Roanoke, Va., through Newcomer’s Eyes, part 7

Sometimes it’s hard to love the place where you live.  Which is why, two years ago, I gave myself a challenge:  every day for forty days I’d find *one* thing that I loved about Roanoke, Virginia.  Then I’d go home and write about it.

From now until mid-October, I’m taking Mondays and Tuesdays and sharing excerpts from my gratitude journey with you.  I hope these little posts give you a glimpse of the city through a newcomer’s eyes, and I hope they encourage you to help me share the sense of belonging that I’ve found here.

I wrote the following little post two years ago, and I still love the Blue Ridge Parkway in the fall.  Hope you’ll make time for a special Sunday drive of your own!


An Open Road & a City of Stars …

Honest words?  The end of daylight savings time is hard for me.

Every year when the daylight wanes and the shadows lengthen, my heart feels it like a stab of grief.  Which sounds silly, but we feel what we feel.

So on Sunday, I decided to hang on to whatever daylight each day holds, however brief it might be.

On a kick of spontaneity at about 2:30 that afternoon, I shook Thomas awake from his nap on the couch.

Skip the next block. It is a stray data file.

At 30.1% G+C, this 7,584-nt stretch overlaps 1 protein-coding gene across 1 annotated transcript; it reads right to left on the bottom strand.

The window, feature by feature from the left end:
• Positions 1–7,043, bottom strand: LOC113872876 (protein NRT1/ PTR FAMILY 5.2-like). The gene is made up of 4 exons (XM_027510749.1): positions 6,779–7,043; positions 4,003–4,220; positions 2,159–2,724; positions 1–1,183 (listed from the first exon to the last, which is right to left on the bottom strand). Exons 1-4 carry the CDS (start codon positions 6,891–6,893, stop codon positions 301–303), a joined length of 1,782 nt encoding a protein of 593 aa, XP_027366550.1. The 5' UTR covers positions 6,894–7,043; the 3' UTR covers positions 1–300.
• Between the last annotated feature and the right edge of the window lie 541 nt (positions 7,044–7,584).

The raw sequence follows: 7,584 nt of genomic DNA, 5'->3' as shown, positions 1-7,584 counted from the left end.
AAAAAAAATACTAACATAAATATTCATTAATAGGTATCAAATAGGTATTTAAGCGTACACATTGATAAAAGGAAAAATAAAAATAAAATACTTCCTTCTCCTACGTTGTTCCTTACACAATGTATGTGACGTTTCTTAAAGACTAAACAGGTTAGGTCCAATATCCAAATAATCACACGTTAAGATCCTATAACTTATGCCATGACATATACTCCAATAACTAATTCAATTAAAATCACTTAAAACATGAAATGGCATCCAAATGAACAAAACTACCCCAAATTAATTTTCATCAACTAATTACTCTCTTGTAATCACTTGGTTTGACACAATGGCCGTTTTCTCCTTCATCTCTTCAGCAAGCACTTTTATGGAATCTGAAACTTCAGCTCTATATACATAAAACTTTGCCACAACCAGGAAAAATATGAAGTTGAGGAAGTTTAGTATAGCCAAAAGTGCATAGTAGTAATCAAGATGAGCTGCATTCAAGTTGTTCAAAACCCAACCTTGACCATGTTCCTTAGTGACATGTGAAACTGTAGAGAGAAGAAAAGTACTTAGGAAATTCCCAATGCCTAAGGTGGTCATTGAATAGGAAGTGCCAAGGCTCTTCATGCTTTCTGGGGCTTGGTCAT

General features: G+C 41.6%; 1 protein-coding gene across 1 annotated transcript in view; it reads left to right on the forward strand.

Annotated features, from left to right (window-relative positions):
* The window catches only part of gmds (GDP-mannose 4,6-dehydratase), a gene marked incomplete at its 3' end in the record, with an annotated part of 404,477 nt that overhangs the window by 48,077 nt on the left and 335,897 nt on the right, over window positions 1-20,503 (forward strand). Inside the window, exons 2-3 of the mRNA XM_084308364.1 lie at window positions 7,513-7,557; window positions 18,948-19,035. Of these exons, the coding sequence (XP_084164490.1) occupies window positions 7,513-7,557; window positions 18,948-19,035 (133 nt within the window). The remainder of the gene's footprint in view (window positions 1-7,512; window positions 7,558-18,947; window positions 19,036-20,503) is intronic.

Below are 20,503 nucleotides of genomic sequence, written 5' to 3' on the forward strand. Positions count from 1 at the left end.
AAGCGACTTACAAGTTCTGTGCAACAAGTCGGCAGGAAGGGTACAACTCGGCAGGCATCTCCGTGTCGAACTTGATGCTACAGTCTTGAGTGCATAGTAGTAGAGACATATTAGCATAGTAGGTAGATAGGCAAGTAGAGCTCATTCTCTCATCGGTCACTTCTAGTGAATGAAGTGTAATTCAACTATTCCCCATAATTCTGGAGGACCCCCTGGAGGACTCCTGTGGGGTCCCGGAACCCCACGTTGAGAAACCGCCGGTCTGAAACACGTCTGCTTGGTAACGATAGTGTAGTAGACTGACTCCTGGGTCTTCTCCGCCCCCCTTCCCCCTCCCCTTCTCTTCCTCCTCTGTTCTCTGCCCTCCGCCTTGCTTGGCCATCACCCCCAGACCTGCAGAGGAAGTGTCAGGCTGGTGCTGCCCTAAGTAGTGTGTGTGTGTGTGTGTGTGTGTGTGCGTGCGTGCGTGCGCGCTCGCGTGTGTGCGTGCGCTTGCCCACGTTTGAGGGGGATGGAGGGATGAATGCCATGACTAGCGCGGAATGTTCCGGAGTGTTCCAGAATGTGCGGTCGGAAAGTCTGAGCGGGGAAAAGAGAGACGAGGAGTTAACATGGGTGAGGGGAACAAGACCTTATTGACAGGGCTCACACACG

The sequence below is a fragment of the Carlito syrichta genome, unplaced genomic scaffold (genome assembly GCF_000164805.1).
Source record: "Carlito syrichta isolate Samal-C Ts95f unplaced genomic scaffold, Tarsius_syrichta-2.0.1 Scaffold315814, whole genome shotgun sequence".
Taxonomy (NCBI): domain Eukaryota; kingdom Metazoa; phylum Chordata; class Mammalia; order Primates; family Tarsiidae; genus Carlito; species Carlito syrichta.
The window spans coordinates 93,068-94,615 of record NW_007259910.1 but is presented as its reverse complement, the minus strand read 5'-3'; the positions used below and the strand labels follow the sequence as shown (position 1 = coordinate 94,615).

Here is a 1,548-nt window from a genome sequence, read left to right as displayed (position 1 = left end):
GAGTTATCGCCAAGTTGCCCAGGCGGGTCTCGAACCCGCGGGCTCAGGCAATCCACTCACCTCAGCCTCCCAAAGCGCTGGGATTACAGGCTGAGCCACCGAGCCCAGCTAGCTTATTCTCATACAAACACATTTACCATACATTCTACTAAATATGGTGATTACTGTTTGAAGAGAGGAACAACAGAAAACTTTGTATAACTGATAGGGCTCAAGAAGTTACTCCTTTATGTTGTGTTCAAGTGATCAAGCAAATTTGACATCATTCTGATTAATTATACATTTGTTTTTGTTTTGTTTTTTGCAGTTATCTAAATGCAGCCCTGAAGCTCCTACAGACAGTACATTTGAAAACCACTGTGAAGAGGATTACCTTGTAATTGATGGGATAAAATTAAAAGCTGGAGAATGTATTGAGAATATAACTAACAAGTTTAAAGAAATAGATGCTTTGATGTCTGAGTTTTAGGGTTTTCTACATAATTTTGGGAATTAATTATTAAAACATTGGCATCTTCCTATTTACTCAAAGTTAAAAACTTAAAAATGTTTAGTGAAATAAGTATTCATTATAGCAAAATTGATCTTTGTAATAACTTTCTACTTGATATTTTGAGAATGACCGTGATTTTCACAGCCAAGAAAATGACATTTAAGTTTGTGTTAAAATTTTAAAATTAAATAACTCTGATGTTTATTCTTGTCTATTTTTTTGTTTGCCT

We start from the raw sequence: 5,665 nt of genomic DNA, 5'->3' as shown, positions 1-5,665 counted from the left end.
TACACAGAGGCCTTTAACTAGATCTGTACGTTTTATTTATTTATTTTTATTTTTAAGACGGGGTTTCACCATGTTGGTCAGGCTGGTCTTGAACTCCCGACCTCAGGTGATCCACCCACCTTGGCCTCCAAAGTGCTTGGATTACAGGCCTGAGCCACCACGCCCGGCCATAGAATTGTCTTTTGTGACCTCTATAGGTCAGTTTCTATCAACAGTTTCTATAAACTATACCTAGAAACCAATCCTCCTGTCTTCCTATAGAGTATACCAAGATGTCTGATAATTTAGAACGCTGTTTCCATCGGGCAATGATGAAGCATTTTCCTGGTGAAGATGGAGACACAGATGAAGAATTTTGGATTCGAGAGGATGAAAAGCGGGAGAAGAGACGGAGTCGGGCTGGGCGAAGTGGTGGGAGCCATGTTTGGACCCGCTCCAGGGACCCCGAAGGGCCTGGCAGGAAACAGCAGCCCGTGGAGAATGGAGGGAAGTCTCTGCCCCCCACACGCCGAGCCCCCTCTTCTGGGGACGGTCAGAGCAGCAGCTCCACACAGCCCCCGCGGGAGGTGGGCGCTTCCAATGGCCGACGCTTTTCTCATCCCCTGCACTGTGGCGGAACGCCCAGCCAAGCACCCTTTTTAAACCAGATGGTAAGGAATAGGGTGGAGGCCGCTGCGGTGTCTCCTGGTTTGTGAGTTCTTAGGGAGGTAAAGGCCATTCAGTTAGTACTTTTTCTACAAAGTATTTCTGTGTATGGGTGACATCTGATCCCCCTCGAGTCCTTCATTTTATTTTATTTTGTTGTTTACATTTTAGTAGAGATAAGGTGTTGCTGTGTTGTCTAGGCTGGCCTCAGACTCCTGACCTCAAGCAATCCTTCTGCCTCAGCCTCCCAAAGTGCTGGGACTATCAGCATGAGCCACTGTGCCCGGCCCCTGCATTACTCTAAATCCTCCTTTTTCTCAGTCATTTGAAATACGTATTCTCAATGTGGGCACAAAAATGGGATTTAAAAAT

“Let’s go see the Peaks of Otter,” I said.  “Let’s go right now.”

And that’s what we did.



We drove out to Bedford on the Blue Ridge Parkway — farther than we had the day before.  The car climbed up and up until the trees thinned and the blue hills loomed and my city was just a tiny cluster of silver rootops far below.

We stopped at almost every overlook — gulped cool blue air.  Posed for silly pictures.  Within an hour we’d pulled up at the Peaks of Otter Lodge, where Sharp Top stands tall over a curve of quiet lake.



It’s the kind of place people come a long way to visit, but not too long.  A good place for a small wedding, a reunion, a lover’s tryst — all shimmering shoreline and picturesque amber light.



So we did what lovers do.  We walked around the shoreline snapping pictures of each other, in the amber light.  We had dinner at the lodge, at a table overlooking the water.  We asked the waiter to take a photo:



When we were finished, we let the car fly back down the hills, the moon flashing in the moonroof.  The valley below was a black bowl of twinkling lights, indiscernible from the black bowl of starlit sky but for the last band of sunset at the horizon.

I looked left.  Far, far below I saw the Star City winking and glittering up at me like a gathering of constellations.  A galaxy.  And right at the center of glow was the larger, whiter glow of the Roanoke Star on top of Mill Mountain — the same one I can see from my bedroom window at night.

That’s my city, I thought to myself.  That’s Home.

My heart is just beginning to believe that those words could be true.